The Aragonese Castle
This huge cliff, celebrated by Ludovico Ariosto and inhabited by Vittoria Colonna, represents the emblem itself of the Island of Ischia, due to its extraordinary beauty.
If castles are fascinating, the Aragonese Castle of Ischia is even more mysterious, as it stands out of the sea, detached from the rest of the island. But it maintains a strong bond with the island, which goes beyond the bridge – umbilical cord that connects it physically to Ischia Ponte. Its old name was “insula minor”, matched with insula major, which clearly indicates that it is a different place, a small island beside the mother island. But it was precisely its further insularity that allowed the Castle to keep the genius loci, the historical identity of a wider territory. Most of the events, the battles and Ischian courtly life took place here, on top of this cliff in the middle of the sea, and this can be perceived also by whoever does not know its history. It is enough to cast a glance at the Aragonese Castle to feel like being back in time, in the dreamlike Middle Ages or in a Renaissance coterie, periods that have left more than a trace here.
The ancient walls, the churches, the ramparts of Ischia Castle were built mainly between the 14th and 17th centuries. They blend perfectly with the islet’s dark and indented rock-face, which is also an extraordinary tower garden. When climbing up the Castle, in fact, you discover another world. The austere and closed aspect one beholds from the ground gives way to a citadel made up of sunny gardens and small tracks that always lead to incredible views. The Castle top smiles, animated by sea birds and big cats, olive groves and vineyards. In spite of its reputation, the Castle has today a heart that can be conquered by everybody who climbs its 113 metres by foot or by elevator.
But only when you are on the top can you enter Ischia’s history.
Cocooned in the mystery of time, you will find the 16th-century cathedrals and churches, frescoed catacombs, arches and vaults, walls of many centuries, Bourbon prisons. The silence of the Castle speaks with words in the shape of architecture, like a giant stone book to leaf through with no hurry.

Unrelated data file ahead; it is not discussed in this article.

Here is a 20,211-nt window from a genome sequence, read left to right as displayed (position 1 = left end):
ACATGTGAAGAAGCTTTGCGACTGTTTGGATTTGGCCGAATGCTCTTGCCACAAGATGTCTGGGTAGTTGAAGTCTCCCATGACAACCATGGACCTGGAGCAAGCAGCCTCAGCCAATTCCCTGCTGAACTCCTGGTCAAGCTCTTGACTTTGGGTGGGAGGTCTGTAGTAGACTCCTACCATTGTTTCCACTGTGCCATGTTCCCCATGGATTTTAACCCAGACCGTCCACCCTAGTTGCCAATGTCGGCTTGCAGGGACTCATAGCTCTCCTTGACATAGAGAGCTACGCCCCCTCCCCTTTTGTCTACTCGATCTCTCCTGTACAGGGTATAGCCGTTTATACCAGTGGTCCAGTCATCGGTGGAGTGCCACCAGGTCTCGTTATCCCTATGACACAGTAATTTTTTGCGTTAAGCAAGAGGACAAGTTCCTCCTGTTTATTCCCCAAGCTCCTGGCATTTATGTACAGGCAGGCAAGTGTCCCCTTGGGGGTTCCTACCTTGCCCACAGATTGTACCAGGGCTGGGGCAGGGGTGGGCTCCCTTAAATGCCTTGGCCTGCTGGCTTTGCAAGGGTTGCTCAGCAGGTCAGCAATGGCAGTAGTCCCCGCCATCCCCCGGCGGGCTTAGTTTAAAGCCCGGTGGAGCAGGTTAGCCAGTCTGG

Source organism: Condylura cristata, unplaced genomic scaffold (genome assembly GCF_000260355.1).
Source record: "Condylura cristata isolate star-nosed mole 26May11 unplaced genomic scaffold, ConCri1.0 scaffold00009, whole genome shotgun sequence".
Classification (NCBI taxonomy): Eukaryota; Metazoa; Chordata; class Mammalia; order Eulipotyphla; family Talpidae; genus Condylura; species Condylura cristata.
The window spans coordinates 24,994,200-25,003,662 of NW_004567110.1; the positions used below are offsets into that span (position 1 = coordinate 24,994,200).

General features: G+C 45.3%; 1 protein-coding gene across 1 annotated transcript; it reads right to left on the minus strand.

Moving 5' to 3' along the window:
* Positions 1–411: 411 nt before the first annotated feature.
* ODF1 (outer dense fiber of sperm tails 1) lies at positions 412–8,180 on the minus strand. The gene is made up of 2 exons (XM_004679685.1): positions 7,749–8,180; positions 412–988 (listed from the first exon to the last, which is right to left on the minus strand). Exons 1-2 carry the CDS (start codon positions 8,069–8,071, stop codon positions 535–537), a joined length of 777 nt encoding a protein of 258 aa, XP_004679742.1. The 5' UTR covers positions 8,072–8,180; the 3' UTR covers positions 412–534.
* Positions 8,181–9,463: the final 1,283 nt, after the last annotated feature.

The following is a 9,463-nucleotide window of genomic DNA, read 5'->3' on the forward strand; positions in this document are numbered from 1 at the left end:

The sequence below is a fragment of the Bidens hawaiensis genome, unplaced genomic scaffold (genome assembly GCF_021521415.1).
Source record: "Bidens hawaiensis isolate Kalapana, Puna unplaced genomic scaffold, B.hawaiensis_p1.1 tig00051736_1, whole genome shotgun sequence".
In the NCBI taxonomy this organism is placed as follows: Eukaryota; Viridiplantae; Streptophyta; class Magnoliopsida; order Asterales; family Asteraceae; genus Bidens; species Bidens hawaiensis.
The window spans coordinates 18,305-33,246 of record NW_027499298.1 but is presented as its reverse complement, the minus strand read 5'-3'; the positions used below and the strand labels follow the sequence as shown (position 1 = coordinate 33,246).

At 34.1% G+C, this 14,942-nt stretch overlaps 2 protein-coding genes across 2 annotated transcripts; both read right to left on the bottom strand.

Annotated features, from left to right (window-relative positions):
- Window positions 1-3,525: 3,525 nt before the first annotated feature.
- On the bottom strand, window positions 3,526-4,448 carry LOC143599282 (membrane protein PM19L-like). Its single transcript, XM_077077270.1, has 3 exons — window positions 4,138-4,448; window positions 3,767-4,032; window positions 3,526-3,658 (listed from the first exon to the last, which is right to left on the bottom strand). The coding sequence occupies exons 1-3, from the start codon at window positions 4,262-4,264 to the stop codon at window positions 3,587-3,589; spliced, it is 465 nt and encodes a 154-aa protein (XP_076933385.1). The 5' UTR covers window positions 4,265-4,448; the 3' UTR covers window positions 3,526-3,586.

The Tower of Guevara
Is the symbol of Ischia, along with the Castello. It majestically rises in front of the Castello, immersed in an immense green field, a few meters away from the very famous “Scogli di S. Anna” (The Saint Anna rocks).
The Torre di Guevara (commonly called the ‘Torre di Michelangelo’ or the ‘Torre di S. Anna’) is a many-towered house built on the eastern stretch of the island’s coast which looks upon the Castello (the natural result of telluric commotion dating back to the 2nd century A.D. which was completely fortified by Alfonso d’Aragona in 1433 when he pre-arranged and solicited with an organized measure the construction of towers along stretches of the adjacent coast so as to protect the little island).
Within the context of serving as a building for defence, the Torre di Guevara was also a house-fortress, the owners being the Guevara family—dukes of Bovino—right up until the early 1800s. But of Vittoria Colonna on the Castello d’Ischia and Michelangelo’s friendship with the noble castle-dweller have recently substantiated, along with the unfounded belief that Michelangelo had sojourned in the Torre Guevara (an ideal stationing for a ‘loving correspondence’ with his lover), a new, improper name for the building: the Torre di Michelangelo. In fact, in an attempt to confirm the presence of Michelangelo’s presence in Ischia this name has obscured another toponymy— an accredited one—theTorre di S. Anna”, This name is due to the presence of a little church dedicated to Sant’Anna on this very site. The Torre di S.Anna was the designation used when the Guevara family abandoned the building. In fact, Torre di S.Anna was also the name used throughout the cartography of the 1800s.
The building is composed of three levels above the ground, the first floor having a scarp wall which ends with a bull made of live rock. The tower has a square layout and its geometry consists of openings bordered with texture weavings made of thick volcanic rock; this contributes to its accent of marked and intentional sobriety that translates into an image of refined and sophisticated elegance. It has become known as a significant work of the Neapolitan Renaissance.